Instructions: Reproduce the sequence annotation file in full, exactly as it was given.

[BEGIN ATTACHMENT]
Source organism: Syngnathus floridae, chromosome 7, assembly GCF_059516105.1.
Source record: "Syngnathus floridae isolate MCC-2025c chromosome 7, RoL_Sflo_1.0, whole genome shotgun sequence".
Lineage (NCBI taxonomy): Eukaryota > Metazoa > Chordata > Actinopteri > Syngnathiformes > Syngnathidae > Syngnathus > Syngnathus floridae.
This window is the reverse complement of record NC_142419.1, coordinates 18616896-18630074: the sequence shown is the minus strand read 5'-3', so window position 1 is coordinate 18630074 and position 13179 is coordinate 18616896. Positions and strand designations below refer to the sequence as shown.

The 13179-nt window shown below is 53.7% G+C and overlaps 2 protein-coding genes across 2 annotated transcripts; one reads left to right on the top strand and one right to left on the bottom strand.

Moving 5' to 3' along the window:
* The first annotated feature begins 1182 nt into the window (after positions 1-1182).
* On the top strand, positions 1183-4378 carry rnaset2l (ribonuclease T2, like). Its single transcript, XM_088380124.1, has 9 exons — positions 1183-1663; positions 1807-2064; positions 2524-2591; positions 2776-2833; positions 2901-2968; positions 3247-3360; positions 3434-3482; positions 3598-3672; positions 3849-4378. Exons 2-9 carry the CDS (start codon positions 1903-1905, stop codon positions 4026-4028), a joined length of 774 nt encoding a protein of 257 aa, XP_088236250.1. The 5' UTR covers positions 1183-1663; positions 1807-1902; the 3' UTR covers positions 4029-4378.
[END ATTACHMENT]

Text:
Source organism: Syngnathus floridae, chromosome 7, assembly GCF_059516105.1.
Source record: "Syngnathus floridae isolate MCC-2025c chromosome 7, RoL_Sflo_1.0, whole genome shotgun sequence".
Lineage (NCBI taxonomy): Eukaryota > Metazoa > Chordata > Actinopteri > Syngnathiformes > Syngnathidae > Syngnathus > Syngnathus floridae.
This window is the reverse complement of record NC_142419.1, coordinates 18616896-18630074: the sequence shown is the minus strand read 5'-3', so window position 1 is coordinate 18630074 and position 13179 is coordinate 18616896. Positions and strand designations below refer to the sequence as shown.

The 13179-nt window shown below is 53.7% G+C and overlaps 2 protein-coding genes across 2 annotated transcripts; one reads left to right on the top strand and one right to left on the bottom strand.

Moving 5' to 3' along the window:
* The first annotated feature begins 1182 nt into the window (after positions 1-1182).
* On the top strand, positions 1183-4378 carry rnaset2l (ribonuclease T2, like). Its single transcript, XM_088380124.1, has 9 exons — positions 1183-1663; positions 1807-2064; positions 2524-2591; positions 2776-2833; positions 2901-2968; positions 3247-3360; positions 3434-3482; positions 3598-3672; positions 3849-4378. Exons 2-9 carry the CDS (start codon positions 1903-1905, stop codon positions 4026-4028), a joined length of 774 nt encoding a protein of 257 aa, XP_088236250.1. The 5' UTR covers positions 1183-1663; positions 1807-1902; the 3' UTR covers positions 4029-4378.